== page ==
Book Review: Borderlanders – Gillian Polack

Borderlanders by Gillian Polack

My rating: 4 of 5 stars


When I was a child, the moonlight from my bedroom window used to shine a pattern on the adjacent wall at night. I would fantasise that it was outlining a portal to another world. Depending on my mood, this portal would lead to a mad scientists’ lair, or a witches castle. In later years I wished for a library.

Gillian Polack’s Borderlanders evokes this sense of magic in the real world: lucid dreaming, Celtic magic, a mysterious library, and portals connected somehow to shadow and light. It’s a curiously slippery tale about three women attending a creative residency—only the house is not as it seems and, perhaps, neither are the women.

Despite the magic, the novel is rooted in reality as we explore the house through the central protagonist who suffers from chronic pain. This is written carefully—the author explains in the acknowledgements that she spoke to many people with chronic illnesses, to make this story as accurate as possible—and we follow the narrator through the numerous conscious adjustment she has to make every day, just to live the semblance of a normal life: ‘Melissa developed a plan so that she could see everything, do everything, and hurt the least possible.’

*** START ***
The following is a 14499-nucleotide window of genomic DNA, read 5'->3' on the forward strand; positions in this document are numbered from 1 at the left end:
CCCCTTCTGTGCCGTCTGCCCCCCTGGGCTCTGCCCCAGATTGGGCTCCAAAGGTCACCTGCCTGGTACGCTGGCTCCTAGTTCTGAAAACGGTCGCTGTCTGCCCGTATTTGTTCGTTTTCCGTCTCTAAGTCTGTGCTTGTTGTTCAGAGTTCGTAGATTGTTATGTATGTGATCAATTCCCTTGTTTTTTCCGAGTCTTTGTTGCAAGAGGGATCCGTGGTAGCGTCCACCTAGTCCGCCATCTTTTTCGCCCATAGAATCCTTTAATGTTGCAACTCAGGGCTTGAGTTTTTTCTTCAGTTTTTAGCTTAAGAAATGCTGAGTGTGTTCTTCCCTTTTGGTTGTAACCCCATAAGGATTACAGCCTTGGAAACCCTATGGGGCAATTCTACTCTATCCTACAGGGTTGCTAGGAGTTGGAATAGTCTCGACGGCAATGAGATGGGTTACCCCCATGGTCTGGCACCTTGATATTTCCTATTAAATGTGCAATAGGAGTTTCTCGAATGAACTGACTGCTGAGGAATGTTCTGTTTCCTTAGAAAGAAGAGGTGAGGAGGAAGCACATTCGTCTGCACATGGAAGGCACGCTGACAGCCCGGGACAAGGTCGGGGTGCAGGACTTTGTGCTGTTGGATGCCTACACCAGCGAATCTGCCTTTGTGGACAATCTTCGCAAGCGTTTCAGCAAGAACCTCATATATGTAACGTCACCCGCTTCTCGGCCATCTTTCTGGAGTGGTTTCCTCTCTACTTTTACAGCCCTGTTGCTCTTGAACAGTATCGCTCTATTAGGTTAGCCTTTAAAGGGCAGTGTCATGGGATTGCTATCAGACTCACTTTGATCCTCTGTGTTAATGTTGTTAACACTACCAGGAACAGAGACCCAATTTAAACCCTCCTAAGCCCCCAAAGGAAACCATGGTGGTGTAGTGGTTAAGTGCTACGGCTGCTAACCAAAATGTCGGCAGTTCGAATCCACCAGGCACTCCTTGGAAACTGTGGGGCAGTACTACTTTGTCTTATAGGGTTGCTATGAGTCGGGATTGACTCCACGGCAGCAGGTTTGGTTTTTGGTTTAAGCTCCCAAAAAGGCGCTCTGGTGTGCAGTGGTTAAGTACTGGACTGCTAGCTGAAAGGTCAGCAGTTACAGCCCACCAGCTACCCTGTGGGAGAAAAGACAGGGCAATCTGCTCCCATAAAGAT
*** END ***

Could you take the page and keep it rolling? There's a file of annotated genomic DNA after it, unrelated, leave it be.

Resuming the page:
Melissa’s cutting insights are what powers the story: ‘Illness set up problems with verbal transactions… Once one can’t talk about the everyday pain, it’s hard to talk about other things…’ The backdrop of a hard reality against otherworldly potential.

In general, it’s a pleasure to watch the way each woman tackles her creative endeavour, and to observe the slightly obsessive thought patterns that lace the creative mind, as when one character agonizes how best to stack her books in the unlikely event that they fall from her desk and are damaged in an earthquake.

Lovely yet powerful imagery is used: a certain key made of glass, keeping us in fairy-tale mode. The many rooms in the house remind me of my childhood with Polly Pocket: those dolls barely bigger than a fingernail that were swapped from house to house—some houses even hung on a chain around your neck—and you get a sense that such a thing could be possible here.

The first-person point-of-view is the strongest; in third-person, the three central characters bleed into each other, so it can be unclear who we’re following. At times we feel excluded from a group who have been friends for years (as is actually the case here). Perhaps this bleeded scope is also what makes the characters take magic for granted—the marvel is treated casually, the strangeness left unquestioned, the wonder too often lost. Some of the slang can be jarring (“suckitude”) and certain phrases are overused, which stands out in a vocabulary that’s otherwise fluid and considered.

Borderlands is an enjoyable book that has you thinking beyond yourself, yet paradoxically that’s exactly what you circle back to. It’s the perfect book to read before bed, when your mind is entering that hazy, otherworldly zone; it’s a companion you can slip into, as it slips through you; a compliment to any mind in search of a creative wander.

Disclaimer: I received a free copy of the book from the publisher; I thank Odyssey Books for introducing me to the world of Borderlanders.



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